My first thought of Disney producing a live action remake of the animated romantic musical fantasy Beauty and the Beast was…Why?

It was the same feeling when I heard that The Jungle Book was getting a Disney re-boot and I had already made my mind up that I wasn’t going to like it. However, I was pleasantly surprised as this almost totally CGI version had all our favourite characters but in a different telling of the famous Kipling story.

The new version of Beauty and the Beast is almost ‘shot for shot’ the same as the 1991 cartoon feature film, including all the classic tunes plus the new version has a bonus of three brand new songs.

But right from the opening ‘Oliveresque’ village scene, when Belle (Emma Watson) sings about her little provincial town, I was hooked!

Watson makes an enchanting Belle and actually has a very good singing voice (as do most of the cast). She has a certain charm that just makes you care about her and once again she plays another strong female character.

For those of you who are unfamiliar with the storyline. Belle is thought of as some kind of odd-ball by the local villagers, as she always has her head inside a book. She lives with her widower Father, Maurice (Kevin Kline) who is a clockmaker but also thought of as being a bit strange by the villagers.

While on a journey to the next town. Maurice gets lost in the woods and his wagon is attacked by a pack of wolves.  Maurice seeks safety and refuge in an old run down castle only to be imprisoned by a frightening and hideous Beast (Dan Stevens) who was once a Prince. But his arrogance and viciousness to an old Hag, made her cast a spell over him and his whole palace staff.

Belle finds the castle and makes a deal with the Beast to take her Fathers place as his prisoner. Meanwhile the Prince’s enchanted staff think that this may be the girl who can fall in love with the Beast and break the spell. But time is running out.

The casting is excellent with a primarily best of British thespians including Dan Stevens as the Beast, Ewan McGregor as the candlestick Lumiere, Ian Mckellen as Cogsworth the clock, Emma Thompsom as Mrs Potts and inspired casting of Luke Evans as Gaston who looks as though he just stepped out of the animated feature. Although, we must mention the great Stanley Tucci as Maestro Cadenza as the harpsichord, Audra McDonald as Madame Garderode and comedian Joss Gad as LeFou, Gaston’s side kick but you can faintly hear a little bit of Olaf in his voice.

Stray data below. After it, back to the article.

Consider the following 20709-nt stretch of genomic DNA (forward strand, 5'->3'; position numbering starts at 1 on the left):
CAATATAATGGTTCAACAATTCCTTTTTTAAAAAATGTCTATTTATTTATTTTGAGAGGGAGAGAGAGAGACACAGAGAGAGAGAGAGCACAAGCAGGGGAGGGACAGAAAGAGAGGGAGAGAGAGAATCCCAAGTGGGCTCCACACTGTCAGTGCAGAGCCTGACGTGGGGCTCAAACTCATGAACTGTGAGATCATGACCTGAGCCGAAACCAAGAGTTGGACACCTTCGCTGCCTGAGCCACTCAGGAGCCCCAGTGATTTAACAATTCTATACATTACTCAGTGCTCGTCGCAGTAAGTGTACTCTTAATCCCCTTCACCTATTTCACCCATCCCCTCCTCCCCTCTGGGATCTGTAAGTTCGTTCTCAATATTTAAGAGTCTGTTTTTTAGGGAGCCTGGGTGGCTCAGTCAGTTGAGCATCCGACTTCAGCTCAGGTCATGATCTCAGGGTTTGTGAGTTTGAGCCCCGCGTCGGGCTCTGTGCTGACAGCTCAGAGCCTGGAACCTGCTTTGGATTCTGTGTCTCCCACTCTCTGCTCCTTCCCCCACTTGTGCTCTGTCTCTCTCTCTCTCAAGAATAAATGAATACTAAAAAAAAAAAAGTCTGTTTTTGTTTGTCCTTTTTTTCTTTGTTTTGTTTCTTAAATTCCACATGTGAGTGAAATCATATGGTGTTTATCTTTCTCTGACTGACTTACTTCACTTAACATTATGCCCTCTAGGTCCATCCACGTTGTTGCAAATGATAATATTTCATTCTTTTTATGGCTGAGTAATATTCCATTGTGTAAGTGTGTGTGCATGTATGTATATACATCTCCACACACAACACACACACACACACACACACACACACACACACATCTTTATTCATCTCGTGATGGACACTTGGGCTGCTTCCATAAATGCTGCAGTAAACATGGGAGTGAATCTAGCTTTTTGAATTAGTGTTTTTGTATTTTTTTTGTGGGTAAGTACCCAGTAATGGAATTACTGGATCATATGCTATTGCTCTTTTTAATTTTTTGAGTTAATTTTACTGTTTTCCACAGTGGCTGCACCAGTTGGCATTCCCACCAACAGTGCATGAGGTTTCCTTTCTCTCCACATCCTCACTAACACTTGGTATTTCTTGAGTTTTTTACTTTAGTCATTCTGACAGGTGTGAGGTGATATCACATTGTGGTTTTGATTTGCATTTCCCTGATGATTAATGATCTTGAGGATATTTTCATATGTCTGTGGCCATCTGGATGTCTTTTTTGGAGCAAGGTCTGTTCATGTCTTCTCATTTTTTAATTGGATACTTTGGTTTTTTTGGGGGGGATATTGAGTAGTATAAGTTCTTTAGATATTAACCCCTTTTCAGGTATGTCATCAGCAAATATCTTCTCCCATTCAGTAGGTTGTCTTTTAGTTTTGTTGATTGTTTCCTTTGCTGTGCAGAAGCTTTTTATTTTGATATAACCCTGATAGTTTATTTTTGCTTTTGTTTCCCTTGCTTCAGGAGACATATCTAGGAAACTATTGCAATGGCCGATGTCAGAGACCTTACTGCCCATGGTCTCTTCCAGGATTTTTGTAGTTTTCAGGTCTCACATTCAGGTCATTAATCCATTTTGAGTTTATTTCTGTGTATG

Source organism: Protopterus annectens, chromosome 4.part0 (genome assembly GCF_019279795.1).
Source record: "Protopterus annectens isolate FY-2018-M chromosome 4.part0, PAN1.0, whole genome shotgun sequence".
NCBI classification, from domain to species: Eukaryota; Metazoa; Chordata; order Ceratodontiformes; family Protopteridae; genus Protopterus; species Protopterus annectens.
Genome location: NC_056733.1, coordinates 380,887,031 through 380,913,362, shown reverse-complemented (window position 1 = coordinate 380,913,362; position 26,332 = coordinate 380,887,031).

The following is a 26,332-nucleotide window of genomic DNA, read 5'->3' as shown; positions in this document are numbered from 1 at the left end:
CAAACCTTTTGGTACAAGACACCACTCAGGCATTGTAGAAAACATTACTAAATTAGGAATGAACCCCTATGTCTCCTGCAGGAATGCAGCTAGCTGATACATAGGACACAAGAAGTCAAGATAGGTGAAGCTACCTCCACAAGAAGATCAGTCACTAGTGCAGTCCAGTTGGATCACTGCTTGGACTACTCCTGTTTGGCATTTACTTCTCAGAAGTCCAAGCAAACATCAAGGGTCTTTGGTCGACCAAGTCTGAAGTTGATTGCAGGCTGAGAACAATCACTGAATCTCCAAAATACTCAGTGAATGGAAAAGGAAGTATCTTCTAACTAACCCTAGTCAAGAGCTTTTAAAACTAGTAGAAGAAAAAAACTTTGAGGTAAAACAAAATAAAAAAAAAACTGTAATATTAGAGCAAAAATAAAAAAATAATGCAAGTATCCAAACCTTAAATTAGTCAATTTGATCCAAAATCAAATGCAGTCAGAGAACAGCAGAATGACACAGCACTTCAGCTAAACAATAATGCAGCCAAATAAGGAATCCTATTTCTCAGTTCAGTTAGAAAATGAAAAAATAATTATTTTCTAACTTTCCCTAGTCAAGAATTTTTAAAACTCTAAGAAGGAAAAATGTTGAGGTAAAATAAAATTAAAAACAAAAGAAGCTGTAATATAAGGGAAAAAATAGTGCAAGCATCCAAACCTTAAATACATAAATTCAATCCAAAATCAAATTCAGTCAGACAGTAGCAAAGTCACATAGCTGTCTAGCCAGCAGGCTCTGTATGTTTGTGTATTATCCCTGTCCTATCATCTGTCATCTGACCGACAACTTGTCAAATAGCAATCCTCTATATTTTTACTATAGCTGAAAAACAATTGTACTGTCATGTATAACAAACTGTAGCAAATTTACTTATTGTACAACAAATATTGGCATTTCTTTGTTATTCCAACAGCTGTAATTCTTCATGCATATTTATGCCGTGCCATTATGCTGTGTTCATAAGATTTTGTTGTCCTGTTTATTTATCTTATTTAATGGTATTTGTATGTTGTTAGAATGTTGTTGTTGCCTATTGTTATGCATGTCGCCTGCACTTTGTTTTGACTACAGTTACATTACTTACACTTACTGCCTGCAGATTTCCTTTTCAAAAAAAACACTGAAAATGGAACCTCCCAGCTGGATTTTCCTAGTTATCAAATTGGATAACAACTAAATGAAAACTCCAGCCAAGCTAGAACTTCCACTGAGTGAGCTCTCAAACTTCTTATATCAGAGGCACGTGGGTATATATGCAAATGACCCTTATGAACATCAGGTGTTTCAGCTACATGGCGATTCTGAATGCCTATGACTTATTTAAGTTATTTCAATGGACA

The original songs were written by Disney’s favourite song writing duo Alan Menken and Howard Ashman (who sadly past away in 1991). Fortunately, Menken agreed to write three new songs for the new version. “How does a moment last forever?” sung by Maurice (Kline) and reprised by Belle (Watson), “Days in the Sun” song by the castle servants and “Evermore” sung by the Beast after he releases Belle to go and help her Father, knowing that she will not come back and the spell will never be broken.

The difference in this version of the film is that there is more of a musical feel and you could be watching a Broadway or West End show.

If there had never been an animated feature film, you would think that this was the most awesome fantasy family film ever made.

I confess that near the end of the film my eyes were watering somewhat from that pesky cinema dust that tends to fly around the screening rooms!

This is going to be one of the must-see films of 2017.

In cinemas March 17

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